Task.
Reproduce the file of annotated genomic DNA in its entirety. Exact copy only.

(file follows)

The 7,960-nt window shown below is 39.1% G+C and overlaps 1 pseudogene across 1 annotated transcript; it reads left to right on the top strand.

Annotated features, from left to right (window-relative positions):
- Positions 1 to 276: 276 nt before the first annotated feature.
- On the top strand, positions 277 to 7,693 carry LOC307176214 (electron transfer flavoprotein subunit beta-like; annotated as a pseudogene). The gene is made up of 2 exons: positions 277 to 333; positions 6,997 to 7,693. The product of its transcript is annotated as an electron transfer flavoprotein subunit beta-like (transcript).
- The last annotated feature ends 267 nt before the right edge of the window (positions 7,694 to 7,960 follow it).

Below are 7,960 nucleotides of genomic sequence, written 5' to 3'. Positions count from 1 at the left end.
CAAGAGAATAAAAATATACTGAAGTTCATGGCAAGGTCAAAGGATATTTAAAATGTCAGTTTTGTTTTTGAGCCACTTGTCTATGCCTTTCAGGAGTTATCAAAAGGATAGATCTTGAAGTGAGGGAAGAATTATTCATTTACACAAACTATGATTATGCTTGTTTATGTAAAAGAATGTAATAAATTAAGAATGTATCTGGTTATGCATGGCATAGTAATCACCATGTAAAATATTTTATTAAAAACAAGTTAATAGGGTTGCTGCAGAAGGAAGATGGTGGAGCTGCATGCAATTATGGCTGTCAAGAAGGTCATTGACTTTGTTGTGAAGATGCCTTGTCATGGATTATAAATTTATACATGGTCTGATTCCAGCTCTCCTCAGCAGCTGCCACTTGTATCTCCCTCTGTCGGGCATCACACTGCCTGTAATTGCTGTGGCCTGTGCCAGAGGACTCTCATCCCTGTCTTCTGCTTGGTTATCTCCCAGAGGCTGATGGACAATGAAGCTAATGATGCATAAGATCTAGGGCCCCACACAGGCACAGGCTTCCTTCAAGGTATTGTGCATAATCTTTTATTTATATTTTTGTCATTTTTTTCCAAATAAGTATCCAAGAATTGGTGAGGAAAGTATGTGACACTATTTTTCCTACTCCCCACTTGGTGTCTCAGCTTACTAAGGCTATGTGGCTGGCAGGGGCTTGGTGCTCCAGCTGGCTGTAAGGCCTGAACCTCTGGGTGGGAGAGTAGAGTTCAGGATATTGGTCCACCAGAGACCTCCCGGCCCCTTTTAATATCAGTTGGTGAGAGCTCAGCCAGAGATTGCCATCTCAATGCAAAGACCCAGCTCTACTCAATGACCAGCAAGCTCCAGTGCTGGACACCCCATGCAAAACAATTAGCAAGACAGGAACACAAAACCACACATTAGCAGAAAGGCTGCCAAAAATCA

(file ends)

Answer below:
The 7,960-nt window shown below is 39.1% G+C and overlaps 1 pseudogene across 1 annotated transcript; it reads left to right on the top strand.

Annotated features, from left to right (window-relative positions):
- Positions 1 to 276: 276 nt before the first annotated feature.
- On the top strand, positions 277 to 7,693 carry LOC307176214 (electron transfer flavoprotein subunit beta-like; annotated as a pseudogene). The gene is made up of 2 exons: positions 277 to 333; positions 6,997 to 7,693. The product of its transcript is annotated as an electron transfer flavoprotein subunit beta-like (transcript).
- The last annotated feature ends 267 nt before the right edge of the window (positions 7,694 to 7,960 follow it).

Below are 7,960 nucleotides of genomic sequence, written 5' to 3'. Positions count from 1 at the left end.
CAAGAGAATAAAAATATACTGAAGTTCATGGCAAGGTCAAAGGATATTTAAAATGTCAGTTTTGTTTTTGAGCCACTTGTCTATGCCTTTCAGGAGTTATCAAAAGGATAGATCTTGAAGTGAGGGAAGAATTATTCATTTACACAAACTATGATTATGCTTGTTTATGTAAAAGAATGTAATAAATTAAGAATGTATCTGGTTATGCATGGCATAGTAATCACCATGTAAAATATTTTATTAAAAACAAGTTAATAGGGTTGCTGCAGAAGGAAGATGGTGGAGCTGCATGCAATTATGGCTGTCAAGAAGGTCATTGACTTTGTTGTGAAGATGCCTTGTCATGGATTATAAATTTATACATGGTCTGATTCCAGCTCTCCTCAGCAGCTGCCACTTGTATCTCCCTCTGTCGGGCATCACACTGCCTGTAATTGCTGTGGCCTGTGCCAGAGGACTCTCATCCCTGTCTTCTGCTTGGTTATCTCCCAGAGGCTGATGGACAATGAAGCTAATGATGCATAAGATCTAGGGCCCCACACAGGCACAGGCTTCCTTCAAGGTATTGTGCATAATCTTTTATTTATATTTTTGTCATTTTTTTCCAAATAAGTATCCAAGAATTGGTGAGGAAAGTATGTGACACTATTTTTCCTACTCCCCACTTGGTGTCTCAGCTTACTAAGGCTATGTGGCTGGCAGGGGCTTGGTGCTCCAGCTGGCTGTAAGGCCTGAACCTCTGGGTGGGAGAGTAGAGTTCAGGATATTGGTCCACCAGAGACCTCCCGGCCCCTTTTAATATCAGTTGGTGAGAGCTCAGCCAGAGATTGCCATCTCAATGCAAAGACCCAGCTCTACTCAATGACCAGCAAGCTCCAGTGCTGGACACCCCATGCAAAACAATTAGCAAGACAGGAACACAAAACCACACATTAGCAGAAAGGCTGCCAAAAATCA